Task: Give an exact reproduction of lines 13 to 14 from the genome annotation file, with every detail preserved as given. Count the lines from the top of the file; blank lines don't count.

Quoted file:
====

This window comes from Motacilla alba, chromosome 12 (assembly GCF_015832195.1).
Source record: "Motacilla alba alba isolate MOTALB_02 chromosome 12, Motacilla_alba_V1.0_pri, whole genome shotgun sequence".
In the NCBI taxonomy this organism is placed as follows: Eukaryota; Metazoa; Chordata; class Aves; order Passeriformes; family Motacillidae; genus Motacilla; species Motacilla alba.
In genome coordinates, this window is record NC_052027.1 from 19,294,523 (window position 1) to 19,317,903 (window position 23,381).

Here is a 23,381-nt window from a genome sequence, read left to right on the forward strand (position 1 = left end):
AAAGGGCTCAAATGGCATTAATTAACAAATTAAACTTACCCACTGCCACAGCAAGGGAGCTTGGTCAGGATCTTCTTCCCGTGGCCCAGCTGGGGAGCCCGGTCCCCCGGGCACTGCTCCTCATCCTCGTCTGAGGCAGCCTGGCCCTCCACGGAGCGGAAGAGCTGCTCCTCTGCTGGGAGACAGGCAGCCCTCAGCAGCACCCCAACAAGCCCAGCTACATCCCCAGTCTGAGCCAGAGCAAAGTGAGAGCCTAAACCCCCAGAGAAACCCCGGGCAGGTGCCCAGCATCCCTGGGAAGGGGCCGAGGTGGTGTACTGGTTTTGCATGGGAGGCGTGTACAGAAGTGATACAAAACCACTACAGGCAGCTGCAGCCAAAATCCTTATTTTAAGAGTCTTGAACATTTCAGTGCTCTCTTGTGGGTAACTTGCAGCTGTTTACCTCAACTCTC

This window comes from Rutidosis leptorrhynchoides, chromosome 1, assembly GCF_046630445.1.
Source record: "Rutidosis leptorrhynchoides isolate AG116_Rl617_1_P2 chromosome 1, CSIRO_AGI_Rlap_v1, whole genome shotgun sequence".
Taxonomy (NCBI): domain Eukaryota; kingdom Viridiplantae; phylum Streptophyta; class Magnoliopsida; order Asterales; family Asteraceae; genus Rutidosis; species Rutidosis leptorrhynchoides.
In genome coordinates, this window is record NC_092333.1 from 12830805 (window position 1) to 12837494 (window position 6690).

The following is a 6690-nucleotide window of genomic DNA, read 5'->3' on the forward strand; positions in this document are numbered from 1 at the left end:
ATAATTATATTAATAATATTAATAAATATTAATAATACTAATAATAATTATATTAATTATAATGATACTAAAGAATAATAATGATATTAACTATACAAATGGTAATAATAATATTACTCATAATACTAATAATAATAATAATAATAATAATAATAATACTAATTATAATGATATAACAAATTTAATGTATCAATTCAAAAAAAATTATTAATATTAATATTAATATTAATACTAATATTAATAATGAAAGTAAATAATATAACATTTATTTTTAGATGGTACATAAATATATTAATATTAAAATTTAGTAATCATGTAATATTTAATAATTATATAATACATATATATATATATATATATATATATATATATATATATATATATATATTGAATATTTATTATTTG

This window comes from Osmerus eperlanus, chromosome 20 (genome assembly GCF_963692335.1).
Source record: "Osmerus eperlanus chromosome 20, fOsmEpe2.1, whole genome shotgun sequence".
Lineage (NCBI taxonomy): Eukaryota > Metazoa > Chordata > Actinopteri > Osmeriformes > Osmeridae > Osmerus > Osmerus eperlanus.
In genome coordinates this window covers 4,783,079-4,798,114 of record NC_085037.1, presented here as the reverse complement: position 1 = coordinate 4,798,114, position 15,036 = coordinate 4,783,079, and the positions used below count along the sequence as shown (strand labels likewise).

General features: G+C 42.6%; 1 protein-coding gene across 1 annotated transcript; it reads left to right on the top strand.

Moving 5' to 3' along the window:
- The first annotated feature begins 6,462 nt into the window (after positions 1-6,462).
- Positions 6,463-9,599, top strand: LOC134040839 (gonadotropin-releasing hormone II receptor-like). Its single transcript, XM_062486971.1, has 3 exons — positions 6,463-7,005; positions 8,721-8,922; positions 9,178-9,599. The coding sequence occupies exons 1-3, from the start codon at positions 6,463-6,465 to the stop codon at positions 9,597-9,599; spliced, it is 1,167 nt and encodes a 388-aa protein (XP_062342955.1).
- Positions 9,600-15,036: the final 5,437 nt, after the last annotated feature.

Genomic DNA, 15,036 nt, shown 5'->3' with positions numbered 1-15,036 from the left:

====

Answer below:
This window comes from Osmerus eperlanus, chromosome 20 (genome assembly GCF_963692335.1).
Source record: "Osmerus eperlanus chromosome 20, fOsmEpe2.1, whole genome shotgun sequence".